}

        public bool Save() {
            try {
                base.DBContext.SaveChanges();
                return true;
            }
            catch (System.Data.Entity.Validation.DbEntityValidationException ex) {
                foreach (DbEntityValidationResult result in ex.EntityValidationErrors) {
                    base.RepositoryDatabaseErrors.Add(result);
                }
                return false;
            }
        }
    }
    #endregion Repository

The controller will have a property called Repository so the controller actions can interact with the database. In the example, a list of employees is pulled from the database then all employees are updated with a first name and last name change. The purpose is to show that the entities dont need to be re attached to the data context. The DBContext change tracker will keep track of the changes that happen. When SaveChanges is called on the DBContext it will be able to see all changes that need to happen. This is the reason why the DBContext is opened on the base. If we were to new up a DBContext every time we call a method to the database, then we would have to attach the changed entities or find another way to save them. This way allows for all alterations to happen in the business logic and the database access happen in the repository.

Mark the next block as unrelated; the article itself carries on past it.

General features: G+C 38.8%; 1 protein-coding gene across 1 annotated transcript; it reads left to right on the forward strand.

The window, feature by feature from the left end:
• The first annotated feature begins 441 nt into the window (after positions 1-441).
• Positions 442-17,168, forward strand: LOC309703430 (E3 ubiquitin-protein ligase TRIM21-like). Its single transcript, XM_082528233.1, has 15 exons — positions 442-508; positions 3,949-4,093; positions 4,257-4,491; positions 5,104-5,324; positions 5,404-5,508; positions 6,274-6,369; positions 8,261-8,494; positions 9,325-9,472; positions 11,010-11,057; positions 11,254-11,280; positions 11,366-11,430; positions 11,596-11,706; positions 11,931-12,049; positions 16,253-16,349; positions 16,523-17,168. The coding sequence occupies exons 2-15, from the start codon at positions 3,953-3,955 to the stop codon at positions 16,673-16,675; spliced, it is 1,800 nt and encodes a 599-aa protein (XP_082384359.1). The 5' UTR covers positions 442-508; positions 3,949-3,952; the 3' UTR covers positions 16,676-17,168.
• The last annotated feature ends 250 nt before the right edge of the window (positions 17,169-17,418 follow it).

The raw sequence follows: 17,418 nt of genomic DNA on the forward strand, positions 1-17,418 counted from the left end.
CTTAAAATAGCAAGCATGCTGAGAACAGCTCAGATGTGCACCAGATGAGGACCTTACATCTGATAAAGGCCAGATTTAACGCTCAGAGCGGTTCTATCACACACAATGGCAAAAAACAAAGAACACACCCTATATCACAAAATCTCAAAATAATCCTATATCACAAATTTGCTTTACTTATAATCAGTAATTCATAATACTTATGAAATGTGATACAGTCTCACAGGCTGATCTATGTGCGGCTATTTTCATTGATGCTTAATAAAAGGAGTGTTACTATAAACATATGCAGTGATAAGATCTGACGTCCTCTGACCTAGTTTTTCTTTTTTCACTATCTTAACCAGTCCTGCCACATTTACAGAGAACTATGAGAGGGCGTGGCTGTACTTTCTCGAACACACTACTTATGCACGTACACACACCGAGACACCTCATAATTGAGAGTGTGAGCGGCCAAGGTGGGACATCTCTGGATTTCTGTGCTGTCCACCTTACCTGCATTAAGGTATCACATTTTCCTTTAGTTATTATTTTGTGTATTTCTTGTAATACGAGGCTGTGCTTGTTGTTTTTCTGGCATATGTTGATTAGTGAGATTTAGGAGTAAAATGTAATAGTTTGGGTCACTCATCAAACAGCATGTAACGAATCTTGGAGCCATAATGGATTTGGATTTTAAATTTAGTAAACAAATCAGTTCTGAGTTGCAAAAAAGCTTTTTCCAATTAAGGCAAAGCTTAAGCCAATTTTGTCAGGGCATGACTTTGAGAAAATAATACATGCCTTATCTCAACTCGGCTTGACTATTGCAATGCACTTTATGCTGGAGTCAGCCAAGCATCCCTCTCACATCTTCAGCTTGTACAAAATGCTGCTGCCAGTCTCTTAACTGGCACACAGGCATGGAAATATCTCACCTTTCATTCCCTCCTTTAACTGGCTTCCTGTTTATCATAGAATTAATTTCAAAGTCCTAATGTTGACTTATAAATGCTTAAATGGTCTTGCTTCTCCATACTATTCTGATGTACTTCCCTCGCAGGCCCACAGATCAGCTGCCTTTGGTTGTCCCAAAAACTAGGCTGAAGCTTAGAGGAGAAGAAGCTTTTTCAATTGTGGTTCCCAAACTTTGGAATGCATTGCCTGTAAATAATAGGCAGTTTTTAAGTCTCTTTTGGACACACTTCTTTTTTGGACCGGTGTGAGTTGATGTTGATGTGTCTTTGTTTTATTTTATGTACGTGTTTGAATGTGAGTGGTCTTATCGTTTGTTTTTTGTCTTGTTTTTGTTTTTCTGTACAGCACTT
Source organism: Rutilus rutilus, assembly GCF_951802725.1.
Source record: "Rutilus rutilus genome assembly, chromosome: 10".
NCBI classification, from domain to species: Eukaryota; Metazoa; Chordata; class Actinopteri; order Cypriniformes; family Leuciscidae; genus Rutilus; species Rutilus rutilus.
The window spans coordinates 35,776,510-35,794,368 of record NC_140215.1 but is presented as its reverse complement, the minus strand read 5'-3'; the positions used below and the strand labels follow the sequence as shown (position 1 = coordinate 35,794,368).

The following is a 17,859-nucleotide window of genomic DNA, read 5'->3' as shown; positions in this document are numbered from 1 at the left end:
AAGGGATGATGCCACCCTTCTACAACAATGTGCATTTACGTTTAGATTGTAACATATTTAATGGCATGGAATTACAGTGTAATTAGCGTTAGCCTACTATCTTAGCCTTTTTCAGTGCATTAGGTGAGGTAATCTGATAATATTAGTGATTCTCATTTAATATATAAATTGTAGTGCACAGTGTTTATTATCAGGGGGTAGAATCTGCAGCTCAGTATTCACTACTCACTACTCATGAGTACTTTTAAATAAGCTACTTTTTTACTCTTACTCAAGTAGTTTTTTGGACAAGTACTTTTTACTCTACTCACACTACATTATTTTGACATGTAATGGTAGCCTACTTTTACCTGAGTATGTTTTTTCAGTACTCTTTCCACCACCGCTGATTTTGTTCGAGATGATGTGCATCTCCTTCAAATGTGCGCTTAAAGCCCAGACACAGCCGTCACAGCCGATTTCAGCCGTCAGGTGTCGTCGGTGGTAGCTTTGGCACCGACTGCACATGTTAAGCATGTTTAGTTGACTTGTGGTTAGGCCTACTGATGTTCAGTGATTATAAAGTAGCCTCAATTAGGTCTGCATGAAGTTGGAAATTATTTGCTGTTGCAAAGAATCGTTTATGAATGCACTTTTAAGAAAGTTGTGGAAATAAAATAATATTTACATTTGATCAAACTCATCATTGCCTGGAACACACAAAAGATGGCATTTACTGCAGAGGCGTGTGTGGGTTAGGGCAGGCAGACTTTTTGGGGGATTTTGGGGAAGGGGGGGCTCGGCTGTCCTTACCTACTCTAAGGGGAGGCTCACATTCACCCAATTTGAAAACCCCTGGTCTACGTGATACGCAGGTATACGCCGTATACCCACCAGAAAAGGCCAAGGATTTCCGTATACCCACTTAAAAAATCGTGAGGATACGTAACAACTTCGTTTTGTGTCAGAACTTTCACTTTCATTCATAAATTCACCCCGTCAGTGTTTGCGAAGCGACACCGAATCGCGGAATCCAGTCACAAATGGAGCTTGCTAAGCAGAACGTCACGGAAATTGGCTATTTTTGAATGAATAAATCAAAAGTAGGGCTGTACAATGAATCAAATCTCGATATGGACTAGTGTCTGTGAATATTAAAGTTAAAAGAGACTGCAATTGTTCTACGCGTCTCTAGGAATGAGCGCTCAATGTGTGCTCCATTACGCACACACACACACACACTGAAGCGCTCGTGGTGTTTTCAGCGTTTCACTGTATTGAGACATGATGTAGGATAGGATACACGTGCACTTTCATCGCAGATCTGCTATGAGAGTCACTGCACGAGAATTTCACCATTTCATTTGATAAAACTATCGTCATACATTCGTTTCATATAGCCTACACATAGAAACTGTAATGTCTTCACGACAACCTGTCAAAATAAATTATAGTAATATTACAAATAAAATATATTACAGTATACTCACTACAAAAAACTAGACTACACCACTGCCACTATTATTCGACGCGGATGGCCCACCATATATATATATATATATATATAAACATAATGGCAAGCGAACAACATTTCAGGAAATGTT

public class HomeController : BaseController {

        #region Properties
        public IHomeRepository Repository { get; set; }
        #endregion Properties

        #region Constructor
        public HomeController() {
            this.Repository = new HomeRepository();
        }
        #endregion Constructor

        public ActionResult Index() {

            List<Employee> employees = this.Repository.FindEmployees();

            // Updates the employees name, this will show that the change tracker of the DBContext 
            // picks up the changes so there is no need to attach them to the context
            employees.ForEach(delegate(Employee currentEmployee) {
                currentEmployee.FirstName = "Repository";
                currentEmployee.LastName = "EntityFramework";
            });

            if (!this.Repository.Save()) {
                foreach (DbEntityValidationResult result in this.Repository.RepositoryDatabaseErrors) {
                    foreach (DbValidationError error in result.ValidationErrors) {
                        this.ModelState.AddModelError("", error.ErrorMessage);
                    }
                }
            }

            return View();
        }

        #region Overrides
        protected override void Dispose(bool disposing) {
            // This is important. We must dispose the repository here in each controller
            this.Repository.Dispose();

            base.Dispose(disposing);
        }
        #endregion Overrides

    }

I really enjoy Entity Framework as an O/RM. One thing I would like to try to change is to move the dispose of the repository to the base controller so the dev does not have to remember to call dispose on each new controller. I will post an update when we figure something out.